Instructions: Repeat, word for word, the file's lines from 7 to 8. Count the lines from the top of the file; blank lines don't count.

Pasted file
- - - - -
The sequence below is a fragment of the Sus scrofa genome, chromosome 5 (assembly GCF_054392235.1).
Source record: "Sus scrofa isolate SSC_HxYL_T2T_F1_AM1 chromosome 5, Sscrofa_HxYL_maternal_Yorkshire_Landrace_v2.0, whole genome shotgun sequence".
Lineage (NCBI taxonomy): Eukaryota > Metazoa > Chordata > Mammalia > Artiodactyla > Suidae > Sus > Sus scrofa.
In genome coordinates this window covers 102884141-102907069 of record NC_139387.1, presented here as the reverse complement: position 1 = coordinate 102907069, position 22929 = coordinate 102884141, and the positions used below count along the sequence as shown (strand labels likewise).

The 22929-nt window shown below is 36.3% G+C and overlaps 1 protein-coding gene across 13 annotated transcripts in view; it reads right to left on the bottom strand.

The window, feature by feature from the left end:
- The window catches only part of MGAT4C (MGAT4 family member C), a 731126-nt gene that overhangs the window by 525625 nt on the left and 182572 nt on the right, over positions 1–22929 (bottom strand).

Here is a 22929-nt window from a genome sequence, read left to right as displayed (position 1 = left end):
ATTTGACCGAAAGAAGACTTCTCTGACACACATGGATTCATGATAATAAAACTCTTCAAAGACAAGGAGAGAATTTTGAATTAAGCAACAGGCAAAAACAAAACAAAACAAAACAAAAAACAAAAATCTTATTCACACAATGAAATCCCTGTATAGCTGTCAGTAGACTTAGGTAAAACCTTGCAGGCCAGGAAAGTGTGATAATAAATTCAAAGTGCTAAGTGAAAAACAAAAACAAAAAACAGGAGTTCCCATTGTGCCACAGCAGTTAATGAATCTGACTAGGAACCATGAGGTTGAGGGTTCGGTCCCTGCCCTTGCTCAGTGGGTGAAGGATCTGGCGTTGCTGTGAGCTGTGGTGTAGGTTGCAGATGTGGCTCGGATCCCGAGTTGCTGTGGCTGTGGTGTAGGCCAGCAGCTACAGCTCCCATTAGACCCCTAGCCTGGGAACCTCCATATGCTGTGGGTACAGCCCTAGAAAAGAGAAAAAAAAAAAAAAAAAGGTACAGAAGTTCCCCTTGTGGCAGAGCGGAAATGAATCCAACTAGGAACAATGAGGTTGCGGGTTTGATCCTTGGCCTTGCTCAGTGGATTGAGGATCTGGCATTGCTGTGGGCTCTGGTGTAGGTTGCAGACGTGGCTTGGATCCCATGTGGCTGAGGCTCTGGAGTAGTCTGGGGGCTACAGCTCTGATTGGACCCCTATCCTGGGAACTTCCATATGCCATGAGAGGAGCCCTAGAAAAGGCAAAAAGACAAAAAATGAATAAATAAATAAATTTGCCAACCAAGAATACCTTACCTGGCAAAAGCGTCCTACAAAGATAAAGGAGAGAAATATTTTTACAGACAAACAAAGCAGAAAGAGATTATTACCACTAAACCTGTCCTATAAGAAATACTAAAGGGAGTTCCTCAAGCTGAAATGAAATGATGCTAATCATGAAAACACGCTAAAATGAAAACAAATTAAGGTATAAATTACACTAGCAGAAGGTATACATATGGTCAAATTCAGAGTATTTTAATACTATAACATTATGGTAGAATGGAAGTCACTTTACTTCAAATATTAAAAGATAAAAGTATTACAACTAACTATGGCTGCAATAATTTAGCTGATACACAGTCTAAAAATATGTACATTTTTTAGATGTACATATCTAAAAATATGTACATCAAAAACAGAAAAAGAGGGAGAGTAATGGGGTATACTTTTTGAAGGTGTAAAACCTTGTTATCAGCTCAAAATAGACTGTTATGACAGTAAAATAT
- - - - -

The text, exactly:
- The window catches only part of MGAT4C (MGAT4 family member C), a 731126-nt gene that overhangs the window by 525625 nt on the left and 182572 nt on the right, over positions 1–22929 (bottom strand).

Here is a 22929-nt window from a genome sequence, read left to right as displayed (position 1 = left end):